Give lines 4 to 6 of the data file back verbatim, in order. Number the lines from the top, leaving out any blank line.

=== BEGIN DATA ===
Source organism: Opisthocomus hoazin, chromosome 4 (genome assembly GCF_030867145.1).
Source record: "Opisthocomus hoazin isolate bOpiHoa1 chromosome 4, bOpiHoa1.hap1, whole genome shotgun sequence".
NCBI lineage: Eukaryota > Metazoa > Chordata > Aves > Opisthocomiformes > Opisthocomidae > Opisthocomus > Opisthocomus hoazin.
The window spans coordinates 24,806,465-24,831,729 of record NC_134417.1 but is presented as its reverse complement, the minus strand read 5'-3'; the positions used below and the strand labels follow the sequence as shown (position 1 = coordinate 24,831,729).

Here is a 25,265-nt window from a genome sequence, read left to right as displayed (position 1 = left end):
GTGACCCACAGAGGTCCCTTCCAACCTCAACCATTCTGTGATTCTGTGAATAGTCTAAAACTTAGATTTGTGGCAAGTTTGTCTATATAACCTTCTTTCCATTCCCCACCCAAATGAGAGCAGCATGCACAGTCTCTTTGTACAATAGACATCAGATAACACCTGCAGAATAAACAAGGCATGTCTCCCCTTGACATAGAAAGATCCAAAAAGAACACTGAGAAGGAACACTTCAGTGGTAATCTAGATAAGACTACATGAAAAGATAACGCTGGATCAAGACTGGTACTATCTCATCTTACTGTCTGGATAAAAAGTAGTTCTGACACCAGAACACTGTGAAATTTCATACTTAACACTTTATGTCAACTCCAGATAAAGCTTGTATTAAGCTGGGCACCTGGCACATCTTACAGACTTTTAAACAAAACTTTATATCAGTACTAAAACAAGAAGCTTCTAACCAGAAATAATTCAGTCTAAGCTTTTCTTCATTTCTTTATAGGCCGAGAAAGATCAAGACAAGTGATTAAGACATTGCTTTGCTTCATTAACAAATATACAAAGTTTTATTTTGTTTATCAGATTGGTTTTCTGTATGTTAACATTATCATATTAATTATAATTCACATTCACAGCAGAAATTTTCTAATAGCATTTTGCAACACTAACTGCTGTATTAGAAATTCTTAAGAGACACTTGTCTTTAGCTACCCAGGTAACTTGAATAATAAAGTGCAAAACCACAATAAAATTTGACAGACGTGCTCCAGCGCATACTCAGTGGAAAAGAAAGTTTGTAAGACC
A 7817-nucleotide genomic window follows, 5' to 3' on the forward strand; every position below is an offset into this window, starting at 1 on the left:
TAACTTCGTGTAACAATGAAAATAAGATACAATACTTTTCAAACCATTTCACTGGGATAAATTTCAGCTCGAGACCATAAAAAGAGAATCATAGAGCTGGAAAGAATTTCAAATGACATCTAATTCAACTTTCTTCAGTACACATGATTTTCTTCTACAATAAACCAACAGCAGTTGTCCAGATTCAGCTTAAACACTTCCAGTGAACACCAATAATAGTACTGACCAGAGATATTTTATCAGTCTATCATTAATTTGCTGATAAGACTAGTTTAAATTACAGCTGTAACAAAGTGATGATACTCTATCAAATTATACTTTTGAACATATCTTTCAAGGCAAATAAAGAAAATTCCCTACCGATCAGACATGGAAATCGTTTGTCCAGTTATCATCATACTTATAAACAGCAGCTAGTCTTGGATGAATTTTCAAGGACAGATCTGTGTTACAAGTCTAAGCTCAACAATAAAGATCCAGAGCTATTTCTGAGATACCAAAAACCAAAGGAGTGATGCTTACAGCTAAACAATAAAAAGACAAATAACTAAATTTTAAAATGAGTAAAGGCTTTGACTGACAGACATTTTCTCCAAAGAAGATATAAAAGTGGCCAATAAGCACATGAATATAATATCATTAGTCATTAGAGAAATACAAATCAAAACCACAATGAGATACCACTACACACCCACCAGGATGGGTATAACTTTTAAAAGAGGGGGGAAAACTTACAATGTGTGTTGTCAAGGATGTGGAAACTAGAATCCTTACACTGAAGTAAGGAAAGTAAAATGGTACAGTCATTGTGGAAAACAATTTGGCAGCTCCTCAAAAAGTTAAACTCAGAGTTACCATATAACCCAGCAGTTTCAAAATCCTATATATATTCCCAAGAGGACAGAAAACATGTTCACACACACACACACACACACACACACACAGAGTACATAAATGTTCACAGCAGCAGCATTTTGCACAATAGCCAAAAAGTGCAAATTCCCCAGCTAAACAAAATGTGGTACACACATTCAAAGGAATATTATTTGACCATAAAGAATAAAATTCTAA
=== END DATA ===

The window spans coordinates 24,806,465-24,831,729 of record NC_134417.1 but is presented as its reverse complement, the minus strand read 5'-3'; the positions used below and the strand labels follow the sequence as shown (position 1 = coordinate 24,831,729).

Here is a 25,265-nt window from a genome sequence, read left to right as displayed (position 1 = left end):
GTGACCCACAGAGGTCCCTTCCAACCTCAACCATTCTGTGATTCTGTGAATAGTCTAAAACTTAGATTTGTGGCAAGTTTGTCTATATAACCTTCTTTCCATTCCCCACCCAAATGAGAGCAGCATGCACAGTCTCTTTGTACAATAGACATCAGATAACACCTGCAGAATAAACAAGGCATGTCTCCCCTTGACATAGAAAGATCCAAAAAGAACACTGAGAAGGAACACTTCAGTGGTAATCTAGATAAGACTACATGAAAAGATAACGCTGGATCAAGACTGGTACTATCTCATCTTACTGTCTGGATAAAAAGTAGTTCTGACACCAGAACACTGTGAAATTTCATACTTAACACTTTATGTCAACTCCAGATAAAGCTTGTATTAAGCTGGGCACCTGGCACATCTTACAGACTTTTAAACAAAACTTTATATCAGTACTAAAACAAGAAGCTTCTAACCAGAAATAATTCAGTCTAAGCTTTTCTTCATTTCTTTATAGGCCGAGAAAGATCAAGACAAGTGATTAAGACATTGCTTTGCTTCATTAACAAATATACAAAGTTTTATTTTGTTTATCAGATTGGTTTTCTGTATGTTAACATTATCATATTAATTATAATTCACATTCACAGCAGAAATTTTCTAATAGCATTTTGCAACACTAACTGCTGTATTAGAAATTCTTAAGAGACACTTGTCTTTAGCTACCCAGGTAACTTGAATAATAAAGTGCAAAACCACAATAAAATTTGACAGACGTGCTCCAGCGCATACTCAGTGGAAAAGAAAGTTTGTAAGACC